Authors: Frances Hwang
“I heard he took poison,”another said, picking up a tile. She had thick, sour lips and wore red horn-rimmed glasses. “Didn’t
he lose everything?”
“No, it was a heart attack. His wife found him still sitting on the toilet! In the middle of reading a newspaper.”
“He was too cheap to pay for his own funeral,”the third one said. She had a sagging, magisterial face, her thick white hair
pulled back into a bun. “In his will, he donated his body to science.”
The one with the false eyebrows knocked down all of her tiles. “Hula!” she declared.
There were startled cries. “I wasn’t even close!”
“Did anyone have three sticks?”
Agnes smiled as she poured herself a cup of tea from the counter. These ladies were real witches, talking about people’s ends
with such morbid assurance—how could Lily stand their company? Perhaps she liked the attention, for she seemed to be the silent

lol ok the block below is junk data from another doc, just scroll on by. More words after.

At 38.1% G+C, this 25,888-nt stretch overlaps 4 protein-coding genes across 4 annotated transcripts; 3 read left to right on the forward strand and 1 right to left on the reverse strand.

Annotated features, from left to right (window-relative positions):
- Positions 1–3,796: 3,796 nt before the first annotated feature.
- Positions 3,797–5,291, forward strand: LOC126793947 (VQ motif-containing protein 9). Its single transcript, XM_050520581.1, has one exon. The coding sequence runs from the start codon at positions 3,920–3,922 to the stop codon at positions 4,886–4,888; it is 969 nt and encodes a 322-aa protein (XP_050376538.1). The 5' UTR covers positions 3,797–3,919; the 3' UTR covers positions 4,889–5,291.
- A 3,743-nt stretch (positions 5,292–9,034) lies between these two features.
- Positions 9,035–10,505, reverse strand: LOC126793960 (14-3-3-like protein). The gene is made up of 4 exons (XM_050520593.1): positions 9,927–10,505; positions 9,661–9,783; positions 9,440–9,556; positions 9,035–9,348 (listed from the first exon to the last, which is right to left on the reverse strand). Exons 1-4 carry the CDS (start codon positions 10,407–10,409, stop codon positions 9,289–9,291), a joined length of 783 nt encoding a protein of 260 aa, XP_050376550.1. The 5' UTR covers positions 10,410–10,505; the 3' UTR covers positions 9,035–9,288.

center of the group, the one the ladies exclaimed over and petted. Lily glanced toward Agnes from time to time, smiling at
her. She seemed impatient for Agnes to leave.
“Well,”Agnes said, after she had finished her tea, “he won’t mind too much if I wake him.”She walked across the room and opened
the bedroom door, even though she sensed this was precisely what Lily did not want her to do.
Her father sat at his desk reading a newspaper, his bifocals slipping down his nose. A single lamp illuminated his down-turned
head, and it seemed from his silence that he had been exiled here. His manner changed the moment he saw her. His face broke
into an exuberant smile as he stood up from his chair.
“So what are you doing here? Come to pay me a visit?”
Agnes closed the door behind her. “I’ve brought you a duck,”she said. “And to wish you a happy new year.”
“A duck? Did you go to the Golden Palace?”
“That’s the best place to go. They have better ducks than anywhere else. Number one ducks!” he said. “So plump! And with crispy
Agnes looked at her father. “And how are you these days?”